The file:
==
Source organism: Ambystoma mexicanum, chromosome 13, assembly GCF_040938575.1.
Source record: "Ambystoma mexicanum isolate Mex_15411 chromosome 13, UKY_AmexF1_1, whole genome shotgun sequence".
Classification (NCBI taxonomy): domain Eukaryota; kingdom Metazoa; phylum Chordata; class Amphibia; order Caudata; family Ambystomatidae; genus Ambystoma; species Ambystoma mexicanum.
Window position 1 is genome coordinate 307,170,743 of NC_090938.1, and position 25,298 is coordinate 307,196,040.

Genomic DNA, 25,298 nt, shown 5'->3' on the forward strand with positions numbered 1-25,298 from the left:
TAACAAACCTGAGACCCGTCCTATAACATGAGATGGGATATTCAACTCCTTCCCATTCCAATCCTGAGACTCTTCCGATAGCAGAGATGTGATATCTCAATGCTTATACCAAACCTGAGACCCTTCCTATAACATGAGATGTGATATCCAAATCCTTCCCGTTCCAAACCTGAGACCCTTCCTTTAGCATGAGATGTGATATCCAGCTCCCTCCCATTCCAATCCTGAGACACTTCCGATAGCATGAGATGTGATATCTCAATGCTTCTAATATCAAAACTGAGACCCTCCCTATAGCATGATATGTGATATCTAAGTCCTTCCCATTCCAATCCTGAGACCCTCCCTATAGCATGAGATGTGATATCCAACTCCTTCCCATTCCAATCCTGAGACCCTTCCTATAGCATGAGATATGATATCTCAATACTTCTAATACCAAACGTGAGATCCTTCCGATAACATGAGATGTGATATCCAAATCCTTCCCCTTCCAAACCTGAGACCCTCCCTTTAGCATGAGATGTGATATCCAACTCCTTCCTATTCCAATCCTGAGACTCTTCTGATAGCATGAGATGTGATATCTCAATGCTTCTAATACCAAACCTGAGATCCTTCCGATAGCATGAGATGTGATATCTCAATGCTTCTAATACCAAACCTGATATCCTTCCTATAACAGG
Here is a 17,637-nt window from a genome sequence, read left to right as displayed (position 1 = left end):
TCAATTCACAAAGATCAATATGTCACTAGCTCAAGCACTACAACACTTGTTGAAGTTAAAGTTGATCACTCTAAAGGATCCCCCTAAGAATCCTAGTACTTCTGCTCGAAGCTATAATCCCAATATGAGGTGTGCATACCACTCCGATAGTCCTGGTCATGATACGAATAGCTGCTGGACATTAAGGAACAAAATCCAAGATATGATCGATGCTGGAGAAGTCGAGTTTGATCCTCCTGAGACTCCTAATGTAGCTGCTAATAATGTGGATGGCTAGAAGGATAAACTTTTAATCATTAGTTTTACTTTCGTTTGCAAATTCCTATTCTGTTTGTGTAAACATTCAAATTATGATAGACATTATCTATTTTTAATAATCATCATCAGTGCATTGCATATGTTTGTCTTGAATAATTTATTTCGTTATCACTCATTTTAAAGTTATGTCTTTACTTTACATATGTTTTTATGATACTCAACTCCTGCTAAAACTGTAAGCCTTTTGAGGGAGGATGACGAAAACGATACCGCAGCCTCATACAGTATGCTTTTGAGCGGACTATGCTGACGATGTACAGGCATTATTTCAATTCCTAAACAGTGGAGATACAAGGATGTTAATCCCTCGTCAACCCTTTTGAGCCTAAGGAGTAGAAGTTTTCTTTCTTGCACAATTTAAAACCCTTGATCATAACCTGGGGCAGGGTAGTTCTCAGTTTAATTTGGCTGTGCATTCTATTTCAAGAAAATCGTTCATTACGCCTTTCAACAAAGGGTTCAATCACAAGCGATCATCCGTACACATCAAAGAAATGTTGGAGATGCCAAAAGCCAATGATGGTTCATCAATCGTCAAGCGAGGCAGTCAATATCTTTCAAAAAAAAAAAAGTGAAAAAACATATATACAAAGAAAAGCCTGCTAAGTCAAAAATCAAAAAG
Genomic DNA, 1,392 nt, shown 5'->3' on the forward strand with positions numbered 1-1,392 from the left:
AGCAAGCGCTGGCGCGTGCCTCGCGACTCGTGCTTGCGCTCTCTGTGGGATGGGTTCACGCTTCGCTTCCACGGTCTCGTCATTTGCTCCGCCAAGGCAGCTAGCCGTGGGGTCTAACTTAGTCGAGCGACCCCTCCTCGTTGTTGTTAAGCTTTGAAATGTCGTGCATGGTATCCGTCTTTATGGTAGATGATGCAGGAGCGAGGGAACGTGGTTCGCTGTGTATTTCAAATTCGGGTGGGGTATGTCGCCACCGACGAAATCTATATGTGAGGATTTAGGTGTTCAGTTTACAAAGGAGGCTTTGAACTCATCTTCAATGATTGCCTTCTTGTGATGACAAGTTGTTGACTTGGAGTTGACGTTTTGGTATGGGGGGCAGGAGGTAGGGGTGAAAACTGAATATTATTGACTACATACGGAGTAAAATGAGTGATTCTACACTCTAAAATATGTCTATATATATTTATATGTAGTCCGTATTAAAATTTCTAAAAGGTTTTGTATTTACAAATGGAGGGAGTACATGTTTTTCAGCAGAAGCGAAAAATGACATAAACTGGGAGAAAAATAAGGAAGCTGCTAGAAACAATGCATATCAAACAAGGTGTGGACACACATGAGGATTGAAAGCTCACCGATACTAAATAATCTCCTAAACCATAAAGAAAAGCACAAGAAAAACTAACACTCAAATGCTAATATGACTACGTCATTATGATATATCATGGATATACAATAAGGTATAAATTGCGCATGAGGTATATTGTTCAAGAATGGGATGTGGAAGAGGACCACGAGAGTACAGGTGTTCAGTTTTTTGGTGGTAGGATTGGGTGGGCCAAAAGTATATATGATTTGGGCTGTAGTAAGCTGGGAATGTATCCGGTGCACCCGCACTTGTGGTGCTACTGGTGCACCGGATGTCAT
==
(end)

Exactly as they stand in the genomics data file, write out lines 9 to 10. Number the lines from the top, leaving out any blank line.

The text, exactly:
Genomic DNA, 1,392 nt, shown 5'->3' on the forward strand with positions numbered 1-1,392 from the left:
AGCAAGCGCTGGCGCGTGCCTCGCGACTCGTGCTTGCGCTCTCTGTGGGATGGGTTCACGCTTCGCTTCCACGGTCTCGTCATTTGCTCCGCCAAGGCAGCTAGCCGTGGGGTCTAACTTAGTCGAGCGACCCCTCCTCGTTGTTGTTAAGCTTTGAAATGTCGTGCATGGTATCCGTCTTTATGGTAGATGATGCAGGAGCGAGGGAACGTGGTTCGCTGTGTATTTCAAATTCGGGTGGGGTATGTCGCCACCGACGAAATCTATATGTGAGGATTTAGGTGTTCAGTTTACAAAGGAGGCTTTGAACTCATCTTCAATGATTGCCTTCTTGTGATGACAAGTTGTTGACTTGGAGTTGACGTTTTGGTATGGGGGGCAGGAGGTAGGGGTGAAAACTGAATATTATTGACTACATACGGAGTAAAATGAGTGATTCTACACTCTAAAATATGTCTATATATATTTATATGTAGTCCGTATTAAAATTTCTAAAAGGTTTTGTATTTACAAATGGAGGGAGTACATGTTTTTCAGCAGAAGCGAAAAATGACATAAACTGGGAGAAAAATAAGGAAGCTGCTAGAAACAATGCATATCAAACAAGGTGTGGACACACATGAGGATTGAAAGCTCACCGATACTAAATAATCTCCTAAACCATAAAGAAAAGCACAAGAAAAACTAACACTCAAATGCTAATATGACTACGTCATTATGATATATCATGGATATACAATAAGGTATAAATTGCGCATGAGGTATATTGTTCAAGAATGGGATGTGGAAGAGGACCACGAGAGTACAGGTGTTCAGTTTTTTGGTGGTAGGATTGGGTGGGCCAAAAGTATATATGATTTGGGCTGTAGTAAGCTGGGAATGTATCCGGTGCACCCGCACTTGTGGTGCTACTGGTGCACCGGATGTCAT